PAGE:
MALAYSIAN ‘human calculator’ Yaashwin Sarawanan (pix) finished second in the finals of Asia’s Got Talent 2019 competition recently. We are all fascinated with his astounding...

Clues to Martian life found in Chilean desert

A ROBOTIC rover deployed in the most Mars-like environment on Earth, the Atacama Desert in Chile, has successfully recovered subsurface soil samples during a...

Science carnival to bring parents, children together

THE Sunway Nexis Mall at Kota Damansara is all set to come alive with a carnival that aims to raise science awareness and interest...

Sumatran rhinos ‘go missing’ in Sabah

THE Sumatran rhinoceros (Dicerorhinus sumatrensis) has not been seen in Sabah for a long time. This, is according to studies conducted at the Ulu...

Predicting the endgame in dengue

RESEARCHERS in Malaysia have identified two markers, obtained by a simple blood test, that might help with the early detection of mortality risk from...

New Bombali ebola virus found in Kenyan bat

RESEARCHERS have identified Bombali ebola virus in an Angolan free-tailed bat captured in the Taita Hills, southeast Kenya. No ebola viruses have been previously...

Engineers create ‘lifelike’ machines

TAPPING into the unique nature of DNA, Cornell engineers have created simple machines constructed of biomaterials with properties of living things. Using DASH (DNA-based Assembly...

Multiple factors determining policy decisions on science

THIS is what I always tell my students: “Decisions on science are not solely made based on scientific facts but politics, emotions, ethics, religious...

GM seeds market to rise in Asia Pacific

ASIA PACIFIC is projected to have the fastest growth in GM seeds market in the coming years. This is according to the analysis report...

Mozzie-born diseases to rise globally

OUTBREAKS of mosquito-borne illnesses like yellow fever, dengue, Zika and chikungunya are rising around the world. Climate change has created conditions favorable to mosquitoes’...

Under threat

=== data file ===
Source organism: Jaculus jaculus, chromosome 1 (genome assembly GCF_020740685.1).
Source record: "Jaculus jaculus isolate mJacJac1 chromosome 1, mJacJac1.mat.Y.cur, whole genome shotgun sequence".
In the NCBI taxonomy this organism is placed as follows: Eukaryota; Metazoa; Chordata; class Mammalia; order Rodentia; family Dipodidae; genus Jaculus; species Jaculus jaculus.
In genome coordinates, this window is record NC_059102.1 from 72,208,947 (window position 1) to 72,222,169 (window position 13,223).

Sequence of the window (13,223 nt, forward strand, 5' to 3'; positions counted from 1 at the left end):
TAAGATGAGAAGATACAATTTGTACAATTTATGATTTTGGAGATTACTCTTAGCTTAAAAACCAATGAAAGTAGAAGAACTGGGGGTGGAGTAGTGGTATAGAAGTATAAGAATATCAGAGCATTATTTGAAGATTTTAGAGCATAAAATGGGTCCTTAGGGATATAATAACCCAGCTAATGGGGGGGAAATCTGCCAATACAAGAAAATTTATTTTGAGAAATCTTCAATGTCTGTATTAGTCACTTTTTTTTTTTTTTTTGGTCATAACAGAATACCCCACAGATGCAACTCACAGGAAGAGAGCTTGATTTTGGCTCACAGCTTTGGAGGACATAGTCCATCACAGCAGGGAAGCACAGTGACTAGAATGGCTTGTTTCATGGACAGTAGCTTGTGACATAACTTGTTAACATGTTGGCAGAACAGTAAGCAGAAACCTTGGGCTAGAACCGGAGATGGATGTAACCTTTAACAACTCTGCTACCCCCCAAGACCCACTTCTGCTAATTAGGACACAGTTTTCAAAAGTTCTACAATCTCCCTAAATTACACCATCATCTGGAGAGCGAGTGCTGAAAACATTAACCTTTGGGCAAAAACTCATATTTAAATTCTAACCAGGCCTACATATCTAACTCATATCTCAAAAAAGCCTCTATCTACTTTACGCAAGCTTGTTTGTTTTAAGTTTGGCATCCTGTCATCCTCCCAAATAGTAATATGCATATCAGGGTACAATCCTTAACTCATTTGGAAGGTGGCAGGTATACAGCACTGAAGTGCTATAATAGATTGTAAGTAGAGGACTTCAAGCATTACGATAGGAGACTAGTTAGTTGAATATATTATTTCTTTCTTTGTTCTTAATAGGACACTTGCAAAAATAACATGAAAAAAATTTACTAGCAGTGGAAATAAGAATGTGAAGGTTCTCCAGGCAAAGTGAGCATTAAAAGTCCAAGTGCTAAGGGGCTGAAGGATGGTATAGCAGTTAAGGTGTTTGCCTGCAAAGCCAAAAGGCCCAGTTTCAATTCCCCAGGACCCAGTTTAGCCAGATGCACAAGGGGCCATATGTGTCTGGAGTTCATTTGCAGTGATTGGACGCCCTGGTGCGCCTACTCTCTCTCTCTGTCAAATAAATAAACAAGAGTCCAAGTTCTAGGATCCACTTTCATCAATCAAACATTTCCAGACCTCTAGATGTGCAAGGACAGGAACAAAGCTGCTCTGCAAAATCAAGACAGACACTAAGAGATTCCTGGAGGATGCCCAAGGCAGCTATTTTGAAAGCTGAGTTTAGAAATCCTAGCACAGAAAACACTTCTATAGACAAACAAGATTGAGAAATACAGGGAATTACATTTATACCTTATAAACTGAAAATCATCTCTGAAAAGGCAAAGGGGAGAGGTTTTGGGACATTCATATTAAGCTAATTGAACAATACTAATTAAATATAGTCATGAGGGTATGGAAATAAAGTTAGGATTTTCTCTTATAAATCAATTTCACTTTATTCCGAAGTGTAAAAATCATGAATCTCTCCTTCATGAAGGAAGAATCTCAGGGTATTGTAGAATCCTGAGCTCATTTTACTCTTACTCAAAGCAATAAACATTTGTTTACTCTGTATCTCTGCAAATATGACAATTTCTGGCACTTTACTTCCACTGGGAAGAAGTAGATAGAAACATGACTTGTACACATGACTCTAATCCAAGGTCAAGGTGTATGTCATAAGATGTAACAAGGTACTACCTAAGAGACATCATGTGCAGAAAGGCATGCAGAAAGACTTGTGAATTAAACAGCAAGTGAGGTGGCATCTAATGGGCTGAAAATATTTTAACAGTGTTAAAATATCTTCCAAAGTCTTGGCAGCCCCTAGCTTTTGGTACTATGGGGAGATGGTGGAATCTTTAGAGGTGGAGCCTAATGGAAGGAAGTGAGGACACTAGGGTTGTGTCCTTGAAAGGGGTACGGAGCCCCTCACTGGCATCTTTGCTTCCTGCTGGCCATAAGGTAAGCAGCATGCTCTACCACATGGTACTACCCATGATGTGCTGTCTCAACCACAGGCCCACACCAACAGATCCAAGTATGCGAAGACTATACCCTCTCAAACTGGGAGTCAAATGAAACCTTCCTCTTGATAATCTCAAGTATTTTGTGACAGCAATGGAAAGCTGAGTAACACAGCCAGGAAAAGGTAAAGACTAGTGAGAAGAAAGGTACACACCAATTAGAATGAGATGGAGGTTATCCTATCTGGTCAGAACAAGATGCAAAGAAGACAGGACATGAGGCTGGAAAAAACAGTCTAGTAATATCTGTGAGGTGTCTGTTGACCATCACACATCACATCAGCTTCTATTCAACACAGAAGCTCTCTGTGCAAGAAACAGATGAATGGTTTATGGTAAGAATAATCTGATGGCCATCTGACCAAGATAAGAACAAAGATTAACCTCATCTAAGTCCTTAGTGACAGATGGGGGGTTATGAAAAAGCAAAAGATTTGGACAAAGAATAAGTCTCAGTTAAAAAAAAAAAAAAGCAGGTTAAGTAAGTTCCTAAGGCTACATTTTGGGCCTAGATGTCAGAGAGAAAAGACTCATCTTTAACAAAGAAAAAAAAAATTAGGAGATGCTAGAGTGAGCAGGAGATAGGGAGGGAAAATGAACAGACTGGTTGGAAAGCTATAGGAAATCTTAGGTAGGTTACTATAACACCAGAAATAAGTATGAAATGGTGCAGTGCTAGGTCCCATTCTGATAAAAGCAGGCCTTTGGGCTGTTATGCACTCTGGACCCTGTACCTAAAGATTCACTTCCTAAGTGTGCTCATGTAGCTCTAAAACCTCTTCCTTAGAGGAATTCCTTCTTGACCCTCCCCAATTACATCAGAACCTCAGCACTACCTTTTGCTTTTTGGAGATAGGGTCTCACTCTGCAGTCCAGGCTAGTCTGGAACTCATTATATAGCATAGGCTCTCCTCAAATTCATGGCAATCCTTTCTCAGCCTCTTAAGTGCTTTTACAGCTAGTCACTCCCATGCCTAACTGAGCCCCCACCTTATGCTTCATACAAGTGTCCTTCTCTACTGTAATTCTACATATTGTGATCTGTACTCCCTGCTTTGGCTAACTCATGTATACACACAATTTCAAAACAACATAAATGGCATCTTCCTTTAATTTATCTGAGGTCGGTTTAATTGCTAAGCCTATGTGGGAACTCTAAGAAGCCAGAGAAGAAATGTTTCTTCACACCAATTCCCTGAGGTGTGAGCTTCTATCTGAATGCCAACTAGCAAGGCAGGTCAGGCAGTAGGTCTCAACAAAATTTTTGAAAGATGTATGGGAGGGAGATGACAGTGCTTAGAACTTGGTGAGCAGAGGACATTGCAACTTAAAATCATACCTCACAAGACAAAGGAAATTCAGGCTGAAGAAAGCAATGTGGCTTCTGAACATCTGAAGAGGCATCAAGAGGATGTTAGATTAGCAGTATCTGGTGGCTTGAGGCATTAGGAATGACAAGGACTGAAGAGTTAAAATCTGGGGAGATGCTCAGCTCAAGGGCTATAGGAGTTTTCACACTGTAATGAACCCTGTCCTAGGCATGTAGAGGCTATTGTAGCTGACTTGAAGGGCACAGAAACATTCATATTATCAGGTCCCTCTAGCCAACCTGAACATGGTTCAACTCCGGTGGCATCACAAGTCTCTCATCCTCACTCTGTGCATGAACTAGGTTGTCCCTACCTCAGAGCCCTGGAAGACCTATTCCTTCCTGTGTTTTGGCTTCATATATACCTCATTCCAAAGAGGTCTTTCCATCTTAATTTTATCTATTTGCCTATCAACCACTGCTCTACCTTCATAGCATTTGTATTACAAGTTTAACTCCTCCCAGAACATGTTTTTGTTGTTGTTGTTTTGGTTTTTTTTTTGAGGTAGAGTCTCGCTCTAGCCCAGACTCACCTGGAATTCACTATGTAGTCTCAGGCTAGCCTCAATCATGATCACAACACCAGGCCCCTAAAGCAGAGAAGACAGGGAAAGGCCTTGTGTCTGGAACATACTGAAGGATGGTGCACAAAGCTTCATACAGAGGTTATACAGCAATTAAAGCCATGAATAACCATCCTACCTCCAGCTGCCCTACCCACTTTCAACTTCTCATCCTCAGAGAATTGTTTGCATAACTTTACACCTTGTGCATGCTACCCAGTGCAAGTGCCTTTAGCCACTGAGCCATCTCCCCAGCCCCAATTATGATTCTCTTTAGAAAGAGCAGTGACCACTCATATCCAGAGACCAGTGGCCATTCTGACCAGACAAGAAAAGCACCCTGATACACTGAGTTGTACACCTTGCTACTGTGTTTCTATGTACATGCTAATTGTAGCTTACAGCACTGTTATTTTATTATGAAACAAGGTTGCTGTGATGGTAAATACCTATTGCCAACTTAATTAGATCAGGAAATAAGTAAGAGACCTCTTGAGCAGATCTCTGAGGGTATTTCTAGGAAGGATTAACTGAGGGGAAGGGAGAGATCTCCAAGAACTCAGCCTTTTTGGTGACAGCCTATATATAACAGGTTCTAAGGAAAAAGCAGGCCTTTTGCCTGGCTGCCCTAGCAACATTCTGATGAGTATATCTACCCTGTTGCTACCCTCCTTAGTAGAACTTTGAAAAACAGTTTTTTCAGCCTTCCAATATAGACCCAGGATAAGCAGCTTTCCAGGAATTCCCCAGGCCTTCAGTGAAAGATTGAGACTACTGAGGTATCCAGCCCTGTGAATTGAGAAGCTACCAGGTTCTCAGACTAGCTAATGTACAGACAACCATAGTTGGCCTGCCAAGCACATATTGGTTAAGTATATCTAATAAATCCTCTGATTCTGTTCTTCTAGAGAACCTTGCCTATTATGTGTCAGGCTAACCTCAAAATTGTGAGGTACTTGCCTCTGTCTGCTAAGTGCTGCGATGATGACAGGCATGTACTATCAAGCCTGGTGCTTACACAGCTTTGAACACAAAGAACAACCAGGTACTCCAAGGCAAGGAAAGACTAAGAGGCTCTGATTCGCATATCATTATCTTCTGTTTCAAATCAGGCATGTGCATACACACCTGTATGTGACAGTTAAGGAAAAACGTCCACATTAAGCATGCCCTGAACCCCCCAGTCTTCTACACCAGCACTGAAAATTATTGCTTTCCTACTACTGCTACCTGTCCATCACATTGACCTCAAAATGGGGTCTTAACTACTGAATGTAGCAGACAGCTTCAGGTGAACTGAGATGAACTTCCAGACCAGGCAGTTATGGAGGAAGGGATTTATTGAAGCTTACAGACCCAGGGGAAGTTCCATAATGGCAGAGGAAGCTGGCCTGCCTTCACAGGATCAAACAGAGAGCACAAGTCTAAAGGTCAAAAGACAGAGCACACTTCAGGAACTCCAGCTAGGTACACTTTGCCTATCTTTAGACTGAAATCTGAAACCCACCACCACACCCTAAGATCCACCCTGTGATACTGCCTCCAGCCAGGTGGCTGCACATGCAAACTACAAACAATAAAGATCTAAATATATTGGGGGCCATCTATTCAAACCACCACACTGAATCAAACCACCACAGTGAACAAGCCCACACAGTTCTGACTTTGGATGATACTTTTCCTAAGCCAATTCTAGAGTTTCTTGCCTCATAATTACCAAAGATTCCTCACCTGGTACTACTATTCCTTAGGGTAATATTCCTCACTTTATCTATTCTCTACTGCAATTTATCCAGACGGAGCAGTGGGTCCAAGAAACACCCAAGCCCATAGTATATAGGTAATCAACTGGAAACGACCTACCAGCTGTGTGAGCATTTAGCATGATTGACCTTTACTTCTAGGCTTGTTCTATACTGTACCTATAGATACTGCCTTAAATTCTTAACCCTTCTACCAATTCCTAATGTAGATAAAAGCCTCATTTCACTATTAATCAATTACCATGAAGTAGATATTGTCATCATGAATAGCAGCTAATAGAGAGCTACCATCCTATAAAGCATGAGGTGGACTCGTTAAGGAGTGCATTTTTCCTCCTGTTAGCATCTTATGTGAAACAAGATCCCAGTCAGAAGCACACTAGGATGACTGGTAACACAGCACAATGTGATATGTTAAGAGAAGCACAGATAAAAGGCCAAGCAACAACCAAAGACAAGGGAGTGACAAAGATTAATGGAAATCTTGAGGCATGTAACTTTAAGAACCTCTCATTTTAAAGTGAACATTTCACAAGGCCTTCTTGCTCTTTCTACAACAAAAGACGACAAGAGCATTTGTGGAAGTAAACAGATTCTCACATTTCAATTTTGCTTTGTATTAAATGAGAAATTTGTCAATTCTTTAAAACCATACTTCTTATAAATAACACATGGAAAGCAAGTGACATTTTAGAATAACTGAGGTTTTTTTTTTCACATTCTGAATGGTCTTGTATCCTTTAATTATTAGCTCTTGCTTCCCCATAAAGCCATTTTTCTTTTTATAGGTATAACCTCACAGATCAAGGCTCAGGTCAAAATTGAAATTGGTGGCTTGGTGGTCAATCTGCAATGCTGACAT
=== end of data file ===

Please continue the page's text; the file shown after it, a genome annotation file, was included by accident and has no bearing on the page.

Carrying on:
ROME: The first-ever report of its kind presents mounting and worrying evidence that the biodiversity that underpins our food systems is disappearing – putting the future of our food, livelihoods, health...

Researchers show how coffee growers can optimise profits sustainably

AS is true for many agricultural products, the process for growing coffee is complex. Increased use of fertiliser and pesticides will likely lead to higher crop yields, but...

Eating mushrooms may reduce the risk of cognitive decline

A TEAM from the Department of Psychological Medicine and Department of Biochemistry at the Yong Loo Lin School of Medicine at the National University of Singapore (NUS) has found...

Scientists capture bacteria that eat and breathe electricity

FOR the first time, scientists at Washington State University captured tiny creatures that can “eat” pollution and generate electricity in the process. The team, led Abdelrhman Mohamed...

Scientists crack genome of superfood seaweed, ito-mozuku

FOR the first time, researchers unveil the genome of ito-mozuku (Nemacystus decipiens), the popular Japanese brown seaweed, providing data that could help farmers better grow the health food. The study, published...

Blind mice regain sight after single gene insertion

IT was surprisingly simple. University of California, Berkeley, scientists inserted a gene for a green-light receptor into the eyes of blind mice and, a month later, they were navigating...

M’sian made aptamer-based biosensor makes its mark

KUALA LUMPUR: A locally developed aptamer-based biosensor is set to change the way we monitor human body, pathogens, food and environmental contaminants. The innovation also...

DNA can tell what’s really in your food

BY JOSIAH LIEW & DR JU LIN TAN MALAYSIA is a food paradise. When you are famished, just drop by your local eatery and you can easily find delicious meals...

UKM houses the largest biobank in Southeast Asia

BY ASMAHANIM AMIR THE largest Biobank in Southeast Asia that holds millions of blood and urine specimens for research studies is based on the Medical Molecular Biology Institute (UMBI), Universiti...

Treating hypertension with herbal remedies

BY MAZLAN HANAFI BASHARUDIN PENANG : It’s commonly known that many types of medicine nowadays have herbal sources, which have long been the practice. However, have we tried testing the medical...

‘Throat-lite’ enables fast and accurate diagnosis of disease

By AZMAN ZAKARIA AN INNOVATION in throat examination, ‘Throatlite’, which combines the use of the wooden tongue depressor or spatula with mini LED lights enables a faster and more efficient examination...

Second patient free of HIV after stem-cell therapy

A SECOND person has experienced sustained remission from HIV-1 after ceasing treatment, reports a paper led by researchers at UCL and Imperial College London. The case report, published in Nature and...

Gene-edited babies, so what’s our take?

DR REENA RAJASURIAR, HIV Scientist, Centre for Excellence for Research in AIDS, University of Malaya “Rogue scientist at work“ THE technology for gene editing is still not 100 per cent...

How high can a penguin jump?

Penguins have stocky builds and short arms. They use their arms mostly for paddling. Though penguins do not have the most athletic physiques in the animal kingdom,...